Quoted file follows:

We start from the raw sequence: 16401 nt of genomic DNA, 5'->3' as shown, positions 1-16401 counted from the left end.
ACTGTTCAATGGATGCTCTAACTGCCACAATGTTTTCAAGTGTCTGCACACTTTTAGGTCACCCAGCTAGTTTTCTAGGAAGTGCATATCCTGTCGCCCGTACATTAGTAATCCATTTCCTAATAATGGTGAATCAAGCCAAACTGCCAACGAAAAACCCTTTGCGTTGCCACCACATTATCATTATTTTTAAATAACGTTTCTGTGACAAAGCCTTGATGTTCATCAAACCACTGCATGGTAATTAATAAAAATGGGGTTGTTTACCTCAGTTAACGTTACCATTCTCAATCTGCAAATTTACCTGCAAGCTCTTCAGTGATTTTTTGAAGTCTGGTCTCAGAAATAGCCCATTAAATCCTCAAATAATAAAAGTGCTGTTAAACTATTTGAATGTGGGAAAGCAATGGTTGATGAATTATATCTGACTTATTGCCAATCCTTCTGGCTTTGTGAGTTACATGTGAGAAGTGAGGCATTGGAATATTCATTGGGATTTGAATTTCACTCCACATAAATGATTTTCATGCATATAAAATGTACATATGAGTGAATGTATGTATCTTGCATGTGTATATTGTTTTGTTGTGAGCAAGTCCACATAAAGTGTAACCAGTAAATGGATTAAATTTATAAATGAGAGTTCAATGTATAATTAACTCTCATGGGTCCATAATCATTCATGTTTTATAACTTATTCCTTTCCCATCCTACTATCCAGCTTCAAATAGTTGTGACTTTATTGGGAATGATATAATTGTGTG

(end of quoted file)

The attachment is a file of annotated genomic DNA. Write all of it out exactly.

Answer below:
We start from the raw sequence: 16401 nt of genomic DNA, 5'->3' as shown, positions 1-16401 counted from the left end.
ACTGTTCAATGGATGCTCTAACTGCCACAATGTTTTCAAGTGTCTGCACACTTTTAGGTCACCCAGCTAGTTTTCTAGGAAGTGCATATCCTGTCGCCCGTACATTAGTAATCCATTTCCTAATAATGGTGAATCAAGCCAAACTGCCAACGAAAAACCCTTTGCGTTGCCACCACATTATCATTATTTTTAAATAACGTTTCTGTGACAAAGCCTTGATGTTCATCAAACCACTGCATGGTAATTAATAAAAATGGGGTTGTTTACCTCAGTTAACGTTACCATTCTCAATCTGCAAATTTACCTGCAAGCTCTTCAGTGATTTTTTGAAGTCTGGTCTCAGAAATAGCCCATTAAATCCTCAAATAATAAAAGTGCTGTTAAACTATTTGAATGTGGGAAAGCAATGGTTGATGAATTATATCTGACTTATTGCCAATCCTTCTGGCTTTGTGAGTTACATGTGAGAAGTGAGGCATTGGAATATTCATTGGGATTTGAATTTCACTCCACATAAATGATTTTCATGCATATAAAATGTACATATGAGTGAATGTATGTATCTTGCATGTGTATATTGTTTTGTTGTGAGCAAGTCCACATAAAGTGTAACCAGTAAATGGATTAAATTTATAAATGAGAGTTCAATGTATAATTAACTCTCATGGGTCCATAATCATTCATGTTTTATAACTTATTCCTTTCCCATCCTACTATCCAGCTTCAAATAGTTGTGACTTTATTGGGAATGATATAATTGTGTG